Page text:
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The Pupil

Eye Pupil For most of us, vision - the act of being able to see an object - is the beginning of understanding. That's why when we understand something we often replace the phrase "I understand" with "I see." No other sense of perception comes close to eyesight, in terms of affecting our lives, and our ability to perform in the world we live in. Of course, all our senses are continually functioning, but if we don't hear anything for a few minutes, or don't smell, taste or feel anything, we are fine. The fact that we are not receiving any sensory input from the relevant organs does not worry us - when there is something to smell, touch or feel, we will know. But, if we are deprived of our vision for even a few minutes, we tend to feel insecure and cut off from the rest of the world.

The eyes are not only one of the most complex organs in our bodies; they are also one of the most expressive. Along with the mouth they are the organs by which the world can tell how we are feeling and what our emotions are. In the case of the eye, most of the emotion is conveyed by the eyelids - they narrow when we concentrate and open wide when we are amazed. The eye itself has only one part that changes in a manner that is visible to others and that is the pupil.

The pupil is the circular opening in the middle of the iris. It opens and closes to control the amount of light that is allowed to enter the eye. This light is then focused on the retina, which is the layer of light sensitive cells at the back of the eye.

To better understand the pupil, we should look at it in terms of the way a camera is made. Light enters the lens of the camera and passes through the shutter when it opens and reaches a sensor when the image conveyed by the light is recorded. The shutter opening or aperture is increased or reduced to control the amount of light that enters the camera. When external conditions are bright, the aperture is small since too wide an opening would allow excess light to enter which could affect the image. Similarly when external light is low, the aperture opens to the maximum to allow the largest amount of light to enter the camera so as to produce as bright an image as possible.

This is exactly the role that the pupil plays in the eye. The pupil reacts to external light and changes its size accordingly. That is why when we go into bright sunlight we involuntarily squint - we almost close our eyes to limit the sudden excess of light entering. Once the pupils have adjusted to the light by becoming smaller, we no longer need to squint. Similarly when we go into a dark room it takes a few moments for our pupils to open wide so that the eyes can receive the maximum possible light so as to be able to see as much as possible.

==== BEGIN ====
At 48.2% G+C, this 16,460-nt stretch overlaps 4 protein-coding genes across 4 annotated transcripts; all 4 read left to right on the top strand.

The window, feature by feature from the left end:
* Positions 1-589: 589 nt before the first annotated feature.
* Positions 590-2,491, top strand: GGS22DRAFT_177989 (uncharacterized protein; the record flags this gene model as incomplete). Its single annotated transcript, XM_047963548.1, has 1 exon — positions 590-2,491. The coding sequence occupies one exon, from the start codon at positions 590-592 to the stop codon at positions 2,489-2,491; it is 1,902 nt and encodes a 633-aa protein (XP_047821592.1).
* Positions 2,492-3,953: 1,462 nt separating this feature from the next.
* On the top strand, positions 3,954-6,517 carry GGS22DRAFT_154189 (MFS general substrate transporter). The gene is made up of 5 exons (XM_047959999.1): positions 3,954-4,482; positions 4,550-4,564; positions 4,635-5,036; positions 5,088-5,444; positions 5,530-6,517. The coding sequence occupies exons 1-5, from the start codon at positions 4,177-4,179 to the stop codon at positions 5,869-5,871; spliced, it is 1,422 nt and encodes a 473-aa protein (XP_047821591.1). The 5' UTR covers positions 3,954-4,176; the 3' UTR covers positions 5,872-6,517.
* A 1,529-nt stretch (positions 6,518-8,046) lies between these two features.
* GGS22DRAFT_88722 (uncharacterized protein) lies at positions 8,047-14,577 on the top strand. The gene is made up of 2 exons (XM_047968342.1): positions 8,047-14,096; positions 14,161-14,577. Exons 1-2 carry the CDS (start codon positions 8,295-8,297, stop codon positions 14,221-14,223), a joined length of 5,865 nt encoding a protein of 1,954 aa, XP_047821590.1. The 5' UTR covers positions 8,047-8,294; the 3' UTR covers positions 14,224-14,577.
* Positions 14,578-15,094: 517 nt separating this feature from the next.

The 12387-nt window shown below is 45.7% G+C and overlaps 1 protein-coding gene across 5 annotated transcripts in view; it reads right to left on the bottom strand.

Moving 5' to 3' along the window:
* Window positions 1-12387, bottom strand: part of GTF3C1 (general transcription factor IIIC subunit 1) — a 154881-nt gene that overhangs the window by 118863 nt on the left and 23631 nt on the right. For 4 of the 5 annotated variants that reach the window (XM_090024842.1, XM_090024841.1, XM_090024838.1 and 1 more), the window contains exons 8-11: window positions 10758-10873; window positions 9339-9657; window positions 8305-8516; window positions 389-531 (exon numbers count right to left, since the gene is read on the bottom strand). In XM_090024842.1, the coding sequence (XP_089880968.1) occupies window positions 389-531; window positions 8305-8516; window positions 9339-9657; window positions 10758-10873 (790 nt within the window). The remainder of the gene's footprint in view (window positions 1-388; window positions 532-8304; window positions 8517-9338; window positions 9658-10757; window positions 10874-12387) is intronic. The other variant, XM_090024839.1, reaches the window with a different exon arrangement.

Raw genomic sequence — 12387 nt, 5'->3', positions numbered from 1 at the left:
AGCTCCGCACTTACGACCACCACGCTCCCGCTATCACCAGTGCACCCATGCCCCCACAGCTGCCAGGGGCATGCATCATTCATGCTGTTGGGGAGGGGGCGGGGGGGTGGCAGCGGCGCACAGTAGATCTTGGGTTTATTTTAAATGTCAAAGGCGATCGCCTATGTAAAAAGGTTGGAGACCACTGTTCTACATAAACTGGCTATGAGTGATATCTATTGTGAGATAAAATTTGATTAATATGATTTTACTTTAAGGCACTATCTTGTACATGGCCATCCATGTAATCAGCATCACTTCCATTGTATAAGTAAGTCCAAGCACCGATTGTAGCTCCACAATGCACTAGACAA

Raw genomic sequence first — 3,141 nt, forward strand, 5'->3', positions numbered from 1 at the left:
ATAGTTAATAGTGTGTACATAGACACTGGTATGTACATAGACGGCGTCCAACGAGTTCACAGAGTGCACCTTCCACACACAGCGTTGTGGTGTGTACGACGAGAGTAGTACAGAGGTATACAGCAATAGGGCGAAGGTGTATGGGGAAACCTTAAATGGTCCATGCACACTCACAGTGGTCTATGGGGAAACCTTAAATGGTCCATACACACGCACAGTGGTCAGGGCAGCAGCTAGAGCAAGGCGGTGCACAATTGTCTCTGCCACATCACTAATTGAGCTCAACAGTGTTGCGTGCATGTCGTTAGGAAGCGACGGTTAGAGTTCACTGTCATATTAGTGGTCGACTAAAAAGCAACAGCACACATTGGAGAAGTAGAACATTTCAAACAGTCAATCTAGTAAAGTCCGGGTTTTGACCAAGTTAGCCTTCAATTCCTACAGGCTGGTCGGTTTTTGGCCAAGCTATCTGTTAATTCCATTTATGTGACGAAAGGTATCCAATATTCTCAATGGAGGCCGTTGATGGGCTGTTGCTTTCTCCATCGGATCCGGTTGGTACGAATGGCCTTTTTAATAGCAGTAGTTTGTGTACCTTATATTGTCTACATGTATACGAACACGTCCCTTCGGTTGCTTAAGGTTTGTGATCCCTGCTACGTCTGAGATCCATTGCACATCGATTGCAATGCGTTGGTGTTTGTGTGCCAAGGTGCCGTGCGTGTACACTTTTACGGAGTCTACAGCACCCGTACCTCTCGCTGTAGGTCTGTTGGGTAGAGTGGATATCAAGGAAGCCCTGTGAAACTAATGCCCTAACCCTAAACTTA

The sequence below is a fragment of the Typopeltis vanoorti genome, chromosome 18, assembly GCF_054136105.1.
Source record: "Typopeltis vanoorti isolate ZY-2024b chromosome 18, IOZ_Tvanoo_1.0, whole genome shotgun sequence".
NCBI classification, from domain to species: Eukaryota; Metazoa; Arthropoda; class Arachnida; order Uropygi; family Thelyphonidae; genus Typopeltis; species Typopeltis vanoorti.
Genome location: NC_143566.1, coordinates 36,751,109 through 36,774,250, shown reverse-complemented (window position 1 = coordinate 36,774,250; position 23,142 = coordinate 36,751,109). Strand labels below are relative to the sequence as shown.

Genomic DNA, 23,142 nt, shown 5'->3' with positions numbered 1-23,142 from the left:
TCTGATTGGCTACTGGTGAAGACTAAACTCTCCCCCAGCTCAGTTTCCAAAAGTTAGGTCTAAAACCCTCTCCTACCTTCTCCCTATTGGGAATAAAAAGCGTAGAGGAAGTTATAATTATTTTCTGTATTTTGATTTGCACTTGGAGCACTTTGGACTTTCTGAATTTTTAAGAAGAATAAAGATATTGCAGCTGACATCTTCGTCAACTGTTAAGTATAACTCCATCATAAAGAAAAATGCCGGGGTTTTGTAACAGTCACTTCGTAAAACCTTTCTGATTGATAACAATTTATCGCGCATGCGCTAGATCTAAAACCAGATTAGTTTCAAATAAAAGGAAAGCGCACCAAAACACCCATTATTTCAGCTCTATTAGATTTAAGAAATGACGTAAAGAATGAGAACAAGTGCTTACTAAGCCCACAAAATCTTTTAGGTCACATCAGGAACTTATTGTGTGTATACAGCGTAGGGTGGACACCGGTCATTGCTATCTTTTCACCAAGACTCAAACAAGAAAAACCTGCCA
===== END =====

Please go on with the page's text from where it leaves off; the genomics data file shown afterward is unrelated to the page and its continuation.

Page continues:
There are times when the external light is so bright that even when the pupils are at their smallest, the amount of light entering the eye is still too much for the retina to accept comfortably. That's why wearing dark glasses, which reduce the amount of light, brings us such relief.

The pupils also react to certain emotions and this can make them change their size. They tend to become small when a person is angry or doubtful, and open wider when a person is pleased or surprised. These emotion caused changes in the size of the pupils are seen by others and are interpreted as conveying these emotions.

No other part of the eye undergoes any observable change, which is why the size of the pupil is so noticeable by others.

The cornea is a clear cover that envelopes the eye to protect it from external damage. But excess strong light can also hurt the eye by damaging the retina which can be scarred by and excess of light hitting it. It is the pupil that acts as the guardian and controls the amount of light hitting the retina.

Those who suffer from sensitivity to strong light either have pupils that are slow to react to bright lights and reduce their size or have had their retinas scarred by a sudden burst of bright light that the pupils could not control.

Anyone who has ever gone for an eye examination and has had his eyes dilated, and has gone into bright light knows how painful it can be when the pupils are unable to respond to the change in light.

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